She told me she could not tell me whether or not Wells Fargo would communicate that to the buyer.  When I asked her why she couldn’t tell me if they would communicate the matter to the buyer, she told me she couldn’t tell me why because I was not Wells Fargo’s client, the buyer was.

Ok.  Enough already.

I get it.  

They won’t tell me what’s going on, they won’t tell their client, they’ll pretend to care about people by setting up Facebook pages and customer service departments, and they’ll even… after a great deal of arm-twisting… call me to let me know they care but won’t give me any information that might be helpful in any way at all.

I guess you could say that this is an example of relationship marketing… an example of how to do everything you can to avoid it, that is.

Who Cares?

It seems to me that Wells Fargo doesn’t care one way or another if I ever become a client of theirs.  Otherwise, they’d be far more courteous and helpful.  I mean really helpful, not fake helpful.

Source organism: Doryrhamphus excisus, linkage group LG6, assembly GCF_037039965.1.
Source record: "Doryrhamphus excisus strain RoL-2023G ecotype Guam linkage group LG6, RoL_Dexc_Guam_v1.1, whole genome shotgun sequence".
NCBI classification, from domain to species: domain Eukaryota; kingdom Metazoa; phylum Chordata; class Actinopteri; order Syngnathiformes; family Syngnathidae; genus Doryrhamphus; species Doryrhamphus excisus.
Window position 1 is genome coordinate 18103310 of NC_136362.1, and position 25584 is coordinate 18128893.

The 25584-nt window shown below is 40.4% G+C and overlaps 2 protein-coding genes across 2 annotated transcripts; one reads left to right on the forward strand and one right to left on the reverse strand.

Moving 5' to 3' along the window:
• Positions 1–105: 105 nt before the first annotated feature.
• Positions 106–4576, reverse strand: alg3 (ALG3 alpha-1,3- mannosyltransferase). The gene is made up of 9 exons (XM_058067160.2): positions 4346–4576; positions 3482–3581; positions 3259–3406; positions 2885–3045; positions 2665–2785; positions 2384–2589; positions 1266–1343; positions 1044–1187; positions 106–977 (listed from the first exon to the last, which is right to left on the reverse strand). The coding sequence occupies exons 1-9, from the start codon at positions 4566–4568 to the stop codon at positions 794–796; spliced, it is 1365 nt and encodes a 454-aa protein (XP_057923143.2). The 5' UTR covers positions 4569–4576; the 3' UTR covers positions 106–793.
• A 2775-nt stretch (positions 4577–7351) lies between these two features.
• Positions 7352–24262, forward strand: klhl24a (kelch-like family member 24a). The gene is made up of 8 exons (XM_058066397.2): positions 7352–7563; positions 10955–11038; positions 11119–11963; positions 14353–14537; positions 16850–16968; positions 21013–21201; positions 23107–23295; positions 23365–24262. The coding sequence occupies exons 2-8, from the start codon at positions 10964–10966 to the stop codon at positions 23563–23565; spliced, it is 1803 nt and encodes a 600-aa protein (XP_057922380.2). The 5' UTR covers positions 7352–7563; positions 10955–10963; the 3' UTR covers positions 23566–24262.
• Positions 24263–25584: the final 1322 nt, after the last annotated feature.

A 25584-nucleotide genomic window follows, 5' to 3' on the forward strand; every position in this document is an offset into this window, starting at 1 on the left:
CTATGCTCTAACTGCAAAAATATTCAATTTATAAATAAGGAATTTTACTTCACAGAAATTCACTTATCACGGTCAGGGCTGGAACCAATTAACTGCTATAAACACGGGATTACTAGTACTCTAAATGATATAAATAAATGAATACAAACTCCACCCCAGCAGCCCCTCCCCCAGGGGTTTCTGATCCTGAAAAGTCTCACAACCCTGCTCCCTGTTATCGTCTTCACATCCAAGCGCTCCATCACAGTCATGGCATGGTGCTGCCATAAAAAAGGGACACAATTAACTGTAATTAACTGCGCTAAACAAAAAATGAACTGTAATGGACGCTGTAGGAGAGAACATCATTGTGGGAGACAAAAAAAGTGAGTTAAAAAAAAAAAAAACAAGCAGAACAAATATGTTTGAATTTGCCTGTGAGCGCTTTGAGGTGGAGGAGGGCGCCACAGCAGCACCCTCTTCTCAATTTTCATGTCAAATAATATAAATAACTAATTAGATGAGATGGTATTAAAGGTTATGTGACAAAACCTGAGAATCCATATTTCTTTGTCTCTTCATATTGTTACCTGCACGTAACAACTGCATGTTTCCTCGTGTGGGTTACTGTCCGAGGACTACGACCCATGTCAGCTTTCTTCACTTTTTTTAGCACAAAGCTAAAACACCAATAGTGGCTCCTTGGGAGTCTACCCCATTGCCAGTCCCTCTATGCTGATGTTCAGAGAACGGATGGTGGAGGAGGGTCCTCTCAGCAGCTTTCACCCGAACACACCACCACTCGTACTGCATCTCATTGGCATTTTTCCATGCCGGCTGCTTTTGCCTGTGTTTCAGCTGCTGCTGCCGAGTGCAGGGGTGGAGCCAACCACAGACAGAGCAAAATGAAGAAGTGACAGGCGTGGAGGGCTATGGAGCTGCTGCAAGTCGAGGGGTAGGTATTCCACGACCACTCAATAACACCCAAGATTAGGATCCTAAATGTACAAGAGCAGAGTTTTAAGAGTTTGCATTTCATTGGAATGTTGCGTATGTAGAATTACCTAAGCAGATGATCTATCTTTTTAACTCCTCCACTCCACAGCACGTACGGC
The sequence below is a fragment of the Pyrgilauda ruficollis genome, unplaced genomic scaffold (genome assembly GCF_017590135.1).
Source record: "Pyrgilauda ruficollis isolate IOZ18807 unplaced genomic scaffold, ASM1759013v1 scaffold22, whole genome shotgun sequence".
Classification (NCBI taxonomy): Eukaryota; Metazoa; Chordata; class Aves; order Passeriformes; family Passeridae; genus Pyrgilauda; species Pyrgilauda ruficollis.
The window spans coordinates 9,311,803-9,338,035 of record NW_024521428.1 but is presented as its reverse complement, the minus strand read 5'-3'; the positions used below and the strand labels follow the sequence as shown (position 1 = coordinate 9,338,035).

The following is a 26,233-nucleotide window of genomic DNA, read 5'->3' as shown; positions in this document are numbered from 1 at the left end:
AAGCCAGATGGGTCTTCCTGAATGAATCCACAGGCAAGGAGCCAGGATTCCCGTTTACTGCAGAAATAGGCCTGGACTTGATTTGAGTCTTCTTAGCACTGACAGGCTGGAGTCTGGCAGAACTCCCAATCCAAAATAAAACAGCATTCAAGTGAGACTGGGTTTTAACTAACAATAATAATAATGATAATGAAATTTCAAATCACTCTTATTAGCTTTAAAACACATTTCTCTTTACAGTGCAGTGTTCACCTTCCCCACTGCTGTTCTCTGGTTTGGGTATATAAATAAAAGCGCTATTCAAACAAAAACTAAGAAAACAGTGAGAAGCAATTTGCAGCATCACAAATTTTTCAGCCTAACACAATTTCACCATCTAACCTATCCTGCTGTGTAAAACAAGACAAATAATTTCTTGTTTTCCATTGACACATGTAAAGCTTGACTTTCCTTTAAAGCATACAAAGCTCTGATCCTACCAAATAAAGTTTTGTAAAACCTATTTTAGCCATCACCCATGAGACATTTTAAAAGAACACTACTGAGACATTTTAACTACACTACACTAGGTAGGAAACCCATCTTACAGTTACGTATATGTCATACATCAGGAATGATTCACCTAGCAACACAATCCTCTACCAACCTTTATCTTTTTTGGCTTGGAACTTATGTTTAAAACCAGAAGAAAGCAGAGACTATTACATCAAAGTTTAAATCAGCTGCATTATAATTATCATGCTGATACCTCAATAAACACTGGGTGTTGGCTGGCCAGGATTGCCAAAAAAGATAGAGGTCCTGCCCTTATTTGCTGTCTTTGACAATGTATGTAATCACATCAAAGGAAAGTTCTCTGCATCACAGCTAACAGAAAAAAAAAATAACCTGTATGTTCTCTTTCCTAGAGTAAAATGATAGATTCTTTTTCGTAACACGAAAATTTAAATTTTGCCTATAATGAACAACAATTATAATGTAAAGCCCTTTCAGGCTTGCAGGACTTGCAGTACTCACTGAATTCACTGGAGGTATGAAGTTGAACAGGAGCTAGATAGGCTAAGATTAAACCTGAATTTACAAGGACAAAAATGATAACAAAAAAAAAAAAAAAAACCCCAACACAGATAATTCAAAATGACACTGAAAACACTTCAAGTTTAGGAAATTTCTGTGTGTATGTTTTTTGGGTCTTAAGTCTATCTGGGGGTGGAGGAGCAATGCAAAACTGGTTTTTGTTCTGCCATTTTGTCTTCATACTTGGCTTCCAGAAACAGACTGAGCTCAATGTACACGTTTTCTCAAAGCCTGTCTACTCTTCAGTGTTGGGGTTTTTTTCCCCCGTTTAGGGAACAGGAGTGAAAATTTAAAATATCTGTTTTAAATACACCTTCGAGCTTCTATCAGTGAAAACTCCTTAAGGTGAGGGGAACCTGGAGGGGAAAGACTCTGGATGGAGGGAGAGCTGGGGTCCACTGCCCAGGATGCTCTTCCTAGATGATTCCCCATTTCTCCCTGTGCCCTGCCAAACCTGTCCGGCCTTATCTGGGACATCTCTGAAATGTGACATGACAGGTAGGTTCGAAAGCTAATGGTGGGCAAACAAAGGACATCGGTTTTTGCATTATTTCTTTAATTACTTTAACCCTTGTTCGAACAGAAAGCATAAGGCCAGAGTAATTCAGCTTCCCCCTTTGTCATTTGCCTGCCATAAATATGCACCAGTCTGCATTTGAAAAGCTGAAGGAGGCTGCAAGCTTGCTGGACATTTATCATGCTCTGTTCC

At the very least, they’d be more helpful to their actual clients, which, I was clearly led to believe, they were not.

So, maybe they didn’t even care about having their existing client’s repeat business.  Or, so it would seem.

And, certainly, as a marketer yourself, you probably don’t care about Wells Fargo’s business practices and customer service.

I don’t really care, either, except to repeat that I’ll not be likely to ever do business with them again in any manner, either as a customer or party to a transaction involving them.

But I do care about avoiding the appearance of arrogance and simply not caring about my customers.